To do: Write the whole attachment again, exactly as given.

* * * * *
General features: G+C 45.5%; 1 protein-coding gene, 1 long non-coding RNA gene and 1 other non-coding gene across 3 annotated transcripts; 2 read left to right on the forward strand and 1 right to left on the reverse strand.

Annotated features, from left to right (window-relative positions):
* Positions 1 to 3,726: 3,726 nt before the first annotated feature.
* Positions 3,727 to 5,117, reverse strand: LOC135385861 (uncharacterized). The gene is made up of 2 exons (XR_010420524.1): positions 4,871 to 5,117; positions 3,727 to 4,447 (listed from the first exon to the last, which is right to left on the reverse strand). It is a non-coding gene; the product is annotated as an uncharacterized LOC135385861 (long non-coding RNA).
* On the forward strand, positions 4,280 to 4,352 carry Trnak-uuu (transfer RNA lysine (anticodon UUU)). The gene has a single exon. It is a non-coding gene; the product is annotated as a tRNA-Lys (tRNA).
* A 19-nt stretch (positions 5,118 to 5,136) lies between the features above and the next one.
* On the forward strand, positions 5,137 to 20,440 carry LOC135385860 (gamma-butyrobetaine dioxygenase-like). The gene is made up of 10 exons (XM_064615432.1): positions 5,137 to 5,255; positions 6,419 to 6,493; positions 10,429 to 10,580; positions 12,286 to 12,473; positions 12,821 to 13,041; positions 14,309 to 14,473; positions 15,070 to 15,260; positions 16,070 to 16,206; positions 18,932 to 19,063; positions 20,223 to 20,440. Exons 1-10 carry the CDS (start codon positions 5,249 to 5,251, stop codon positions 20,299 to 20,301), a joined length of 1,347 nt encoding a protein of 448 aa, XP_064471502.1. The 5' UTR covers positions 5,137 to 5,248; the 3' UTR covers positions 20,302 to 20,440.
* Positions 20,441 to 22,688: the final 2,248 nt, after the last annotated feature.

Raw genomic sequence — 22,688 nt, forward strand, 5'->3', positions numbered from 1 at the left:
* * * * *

General features: G+C 45.5%; 1 protein-coding gene, 1 long non-coding RNA gene and 1 other non-coding gene across 3 annotated transcripts; 2 read left to right on the forward strand and 1 right to left on the reverse strand.

Annotated features, from left to right (window-relative positions):
* Positions 1 to 3,726: 3,726 nt before the first annotated feature.
* Positions 3,727 to 5,117, reverse strand: LOC135385861 (uncharacterized). The gene is made up of 2 exons (XR_010420524.1): positions 4,871 to 5,117; positions 3,727 to 4,447 (listed from the first exon to the last, which is right to left on the reverse strand). It is a non-coding gene; the product is annotated as an uncharacterized LOC135385861 (long non-coding RNA).
* On the forward strand, positions 4,280 to 4,352 carry Trnak-uuu (transfer RNA lysine (anticodon UUU)). The gene has a single exon. It is a non-coding gene; the product is annotated as a tRNA-Lys (tRNA).
* A 19-nt stretch (positions 5,118 to 5,136) lies between the features above and the next one.
* On the forward strand, positions 5,137 to 20,440 carry LOC135385860 (gamma-butyrobetaine dioxygenase-like). The gene is made up of 10 exons (XM_064615432.1): positions 5,137 to 5,255; positions 6,419 to 6,493; positions 10,429 to 10,580; positions 12,286 to 12,473; positions 12,821 to 13,041; positions 14,309 to 14,473; positions 15,070 to 15,260; positions 16,070 to 16,206; positions 18,932 to 19,063; positions 20,223 to 20,440. Exons 1-10 carry the CDS (start codon positions 5,249 to 5,251, stop codon positions 20,299 to 20,301), a joined length of 1,347 nt encoding a protein of 448 aa, XP_064471502.1. The 5' UTR covers positions 5,137 to 5,248; the 3' UTR covers positions 20,302 to 20,440.
* Positions 20,441 to 22,688: the final 2,248 nt, after the last annotated feature.

Raw genomic sequence — 22,688 nt, forward strand, 5'->3', positions numbered from 1 at the left: